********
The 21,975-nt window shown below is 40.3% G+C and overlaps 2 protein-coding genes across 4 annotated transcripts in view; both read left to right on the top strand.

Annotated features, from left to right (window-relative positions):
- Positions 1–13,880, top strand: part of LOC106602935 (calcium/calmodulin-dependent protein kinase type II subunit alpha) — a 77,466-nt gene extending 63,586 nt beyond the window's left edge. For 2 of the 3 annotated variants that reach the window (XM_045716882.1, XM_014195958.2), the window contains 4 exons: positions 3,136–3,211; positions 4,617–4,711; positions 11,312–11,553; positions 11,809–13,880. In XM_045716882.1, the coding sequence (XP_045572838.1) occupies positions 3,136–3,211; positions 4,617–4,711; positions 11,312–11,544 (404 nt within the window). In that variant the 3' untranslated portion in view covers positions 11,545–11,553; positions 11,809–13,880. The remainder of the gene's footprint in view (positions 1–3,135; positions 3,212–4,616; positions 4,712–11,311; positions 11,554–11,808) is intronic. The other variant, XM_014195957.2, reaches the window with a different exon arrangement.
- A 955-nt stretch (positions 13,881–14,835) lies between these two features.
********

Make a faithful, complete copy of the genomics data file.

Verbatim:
The 21,975-nt window shown below is 40.3% G+C and overlaps 2 protein-coding genes across 4 annotated transcripts in view; both read left to right on the top strand.

Annotated features, from left to right (window-relative positions):
- Positions 1–13,880, top strand: part of LOC106602935 (calcium/calmodulin-dependent protein kinase type II subunit alpha) — a 77,466-nt gene extending 63,586 nt beyond the window's left edge. For 2 of the 3 annotated variants that reach the window (XM_045716882.1, XM_014195958.2), the window contains 4 exons: positions 3,136–3,211; positions 4,617–4,711; positions 11,312–11,553; positions 11,809–13,880. In XM_045716882.1, the coding sequence (XP_045572838.1) occupies positions 3,136–3,211; positions 4,617–4,711; positions 11,312–11,544 (404 nt within the window). In that variant the 3' untranslated portion in view covers positions 11,545–11,553; positions 11,809–13,880. The remainder of the gene's footprint in view (positions 1–3,135; positions 3,212–4,616; positions 4,712–11,311; positions 11,554–11,808) is intronic. The other variant, XM_014195957.2, reaches the window with a different exon arrangement.
- A 955-nt stretch (positions 13,881–14,835) lies between these two features.